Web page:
Two Summers of Eating Sand:
Chemo, Nausea, and Nutrition
A satisfying meal constitutes one of life’s most reliable pleasures, something most of us experience and take for granted on a daily basis. Chemo abducted my sense of taste and turned eating into a chore. A low-level, chronic nausea and sour stomach eroded my appetite, and as soon as I took a bite I didn’t want it anymore. At the time of my first diagnosis, a childhood friend and fellow survivor warned me not to eat my favorite foods during chemo because it would forever kill my desire for them. Wise words.
Chemo saves lives but paradoxically steals life’s essentials, almost as if its mission is to strip us down to our structural studs. Stranded in a taste desert for months on end, we cannot traverse its forsaken wilderness without paying a toll; the ransom it demands in exchange for its life enhancing qualities. Even as it offers our best hope of a return to health, it will peel away much of what delivers contentment in daily life, often with interest, as some side effects may linger for years.`
I never vomited during chemo and rarely felt nauseous as the drugs streamed in through the port. Every infusion began with pre-meds delivered directly into the port, which significantly reduced nausea when the heavy hitter chemo drugs came aboard. Still, at some cellular level that the medication couldn’t reach, my body registered queasiness and paired it with the experience of chemo infusion. The association remains firmly in place more than five years later.
In the days following a chemo treatment, insidious seeds of distaste would creep into awareness. During an early infusion of Adriamycin and Cytoxan, infamously known as the “Red Devil,” I savored a pink Starbucks drink and a bag of potato chips. Although they tasted delicious and lacked any immediate, negative reaction, I can no longer tolerate the thought of either one. Sometimes, I wish I would have loaded up on donuts, cookies and pizza during chemo because I’d be cured of any cravings for those unhealthy treats.
Compared to foodies who discern the nuance of every spice immersed in a dish, I didn’t have far to fall. Long before cancer, I noticed that my taste-buds lacked sensitivity and concluded that I was born that way. Chemo took it down a notch, dulling any sensation of taste, as if all meals were covered in a fine layer of sand. If taste equated to color, chemo drained the rainbow, leaving only ash-gray on the plate. My appetite remained sufficiently healthy and I wanted to eat, but nothing evoked interest, including my favorite Trader Joe’s chocolate bars and daily coffee. Before cancer, I treasured my morning routine at the office. I’d check emails, bask in the sunlight blazing through my east-facing window, and sip a coffee bursting with extra cream. During chemo, the mere thought of coffee turned my stomach, eliminating that pleasure for the better part of a year.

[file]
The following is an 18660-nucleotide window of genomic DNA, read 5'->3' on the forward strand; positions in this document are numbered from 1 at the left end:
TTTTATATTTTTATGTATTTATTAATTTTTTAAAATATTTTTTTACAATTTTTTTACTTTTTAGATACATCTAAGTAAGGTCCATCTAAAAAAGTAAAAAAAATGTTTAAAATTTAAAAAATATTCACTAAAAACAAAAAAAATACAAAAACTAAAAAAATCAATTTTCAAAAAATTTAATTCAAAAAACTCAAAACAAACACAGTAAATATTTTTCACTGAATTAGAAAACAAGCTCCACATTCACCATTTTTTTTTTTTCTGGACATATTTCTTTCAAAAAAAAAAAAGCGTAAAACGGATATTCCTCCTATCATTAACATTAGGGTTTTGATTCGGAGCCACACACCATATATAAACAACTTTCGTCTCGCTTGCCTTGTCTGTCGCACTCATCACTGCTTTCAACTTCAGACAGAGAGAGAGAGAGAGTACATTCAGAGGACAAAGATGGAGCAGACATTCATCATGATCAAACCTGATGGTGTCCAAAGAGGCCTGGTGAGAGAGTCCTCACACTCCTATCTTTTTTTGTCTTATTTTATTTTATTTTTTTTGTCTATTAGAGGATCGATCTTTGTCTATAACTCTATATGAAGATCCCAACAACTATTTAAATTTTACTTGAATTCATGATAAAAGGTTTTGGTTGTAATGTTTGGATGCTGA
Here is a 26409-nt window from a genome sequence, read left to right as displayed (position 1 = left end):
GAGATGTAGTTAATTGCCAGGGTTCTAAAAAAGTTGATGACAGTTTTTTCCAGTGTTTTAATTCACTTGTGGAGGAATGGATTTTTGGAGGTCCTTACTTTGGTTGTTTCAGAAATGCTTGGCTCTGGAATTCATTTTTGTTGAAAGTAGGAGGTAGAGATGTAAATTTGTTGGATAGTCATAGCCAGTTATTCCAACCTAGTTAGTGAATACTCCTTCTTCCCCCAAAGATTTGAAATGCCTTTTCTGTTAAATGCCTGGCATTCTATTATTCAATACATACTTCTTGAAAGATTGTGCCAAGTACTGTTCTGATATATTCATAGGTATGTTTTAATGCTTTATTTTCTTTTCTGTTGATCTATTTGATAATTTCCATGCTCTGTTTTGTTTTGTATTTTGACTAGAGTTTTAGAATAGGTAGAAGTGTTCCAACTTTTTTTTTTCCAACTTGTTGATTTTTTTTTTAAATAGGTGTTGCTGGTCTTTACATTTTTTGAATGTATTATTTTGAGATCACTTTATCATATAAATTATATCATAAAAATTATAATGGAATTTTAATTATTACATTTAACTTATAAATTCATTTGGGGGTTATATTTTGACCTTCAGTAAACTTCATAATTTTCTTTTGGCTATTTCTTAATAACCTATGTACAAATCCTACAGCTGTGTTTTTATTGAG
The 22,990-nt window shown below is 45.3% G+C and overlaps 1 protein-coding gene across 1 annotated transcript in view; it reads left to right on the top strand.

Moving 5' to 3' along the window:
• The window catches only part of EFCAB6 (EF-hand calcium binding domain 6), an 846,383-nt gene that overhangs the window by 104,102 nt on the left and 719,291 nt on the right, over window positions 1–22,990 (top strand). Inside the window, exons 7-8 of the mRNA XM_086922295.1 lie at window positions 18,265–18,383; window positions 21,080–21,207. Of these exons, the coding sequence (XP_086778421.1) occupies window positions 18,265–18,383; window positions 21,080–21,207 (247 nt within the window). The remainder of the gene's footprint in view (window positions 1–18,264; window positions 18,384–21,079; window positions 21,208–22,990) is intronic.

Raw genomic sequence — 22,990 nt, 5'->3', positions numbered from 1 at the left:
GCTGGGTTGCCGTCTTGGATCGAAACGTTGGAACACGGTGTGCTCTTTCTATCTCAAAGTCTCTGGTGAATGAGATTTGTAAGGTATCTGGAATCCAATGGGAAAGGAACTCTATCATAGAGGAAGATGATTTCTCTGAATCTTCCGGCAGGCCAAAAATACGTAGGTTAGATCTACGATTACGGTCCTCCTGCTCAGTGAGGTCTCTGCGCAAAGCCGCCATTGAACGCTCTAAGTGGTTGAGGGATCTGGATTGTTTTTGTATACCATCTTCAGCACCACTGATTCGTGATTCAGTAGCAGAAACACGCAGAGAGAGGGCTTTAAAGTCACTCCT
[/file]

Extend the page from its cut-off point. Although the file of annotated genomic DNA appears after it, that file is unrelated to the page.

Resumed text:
As the months wore on, I continued eating regular meals because I needed nutrients but found limited satisfaction. A friend prepared a kale and sausage soup that blasted through the sand barrier, offering genuine enjoyment. But generally, I wandered in a tastebud wasteland and found myself looking for distractions to help get food down. A few weeks in, the Red Devil generated a metallic tang that left me feeling like I was eating forks. I attempted to evade nausea by reading the newspaper or a book during meals.
It worked because I didn’t lose weight during chemo, something the oncology team usually wants to avoid. Cancer patients need their strength to withstand the rigors of treatment, which for me included moving onto surgery and radiation after chemo. Prior to the regular use of nausea-reducing medications, chemo typically resulted in the loss of copious amounts of weight. This is no longer the norm.
Across two cancer diagnoses and 36 rounds of chemo that spanned two summers, I often felt like I was eating a beach one spoonful at a time. No amount of seasoning could perk up the flavor or generate interest in eating. My taste buds went silent.
Almost like magic, the full rainbow of taste suddenly reappeared. A few weeks following my final infusion, my friends and I cozied up at an elegant afternoon tea; the gentle light of early fall casting a glow about the room. Amid the trays and teapots clustered on the table, I found myself reaching for seconds of the accompanying delicacies. Heaven’s gates had opened, bestowing clotted cream and scones, marmalade and jam, miniature cucumber sandwiches and smoked salmon. Exquisite desserts gleamed like jewels; the sweetness of life oozing from every bite. I couldn’t hold back the tears. Pure delight poured in like sunshine after months of gray days. The attentive staff shared in our thrill and sent us home with treasure boxes; neatly-packed leftovers that kept the party going for several days. I count that mini-banquet as among the most memorable meals of my life, a delectable slice of elation that being alive can bestow
Chemotherapy regimen for first diagnosis:
● Adriamycin, Cytoxan (Red Devil): 4 rounds
● Taxol (Paclitaxel): 12 rounds
Chemotherapy regimen for the second diagnosis:
● Abraxane: 12 rounds
● CMF (Cyclophosphamide, Methotrexate, Fluorouracil AKA 5FU): 8 rounds
Chemo-related side effects are discussed in a separate piece, titled, “Don’t leave home without immodium and extra underwear: Chemo Rules”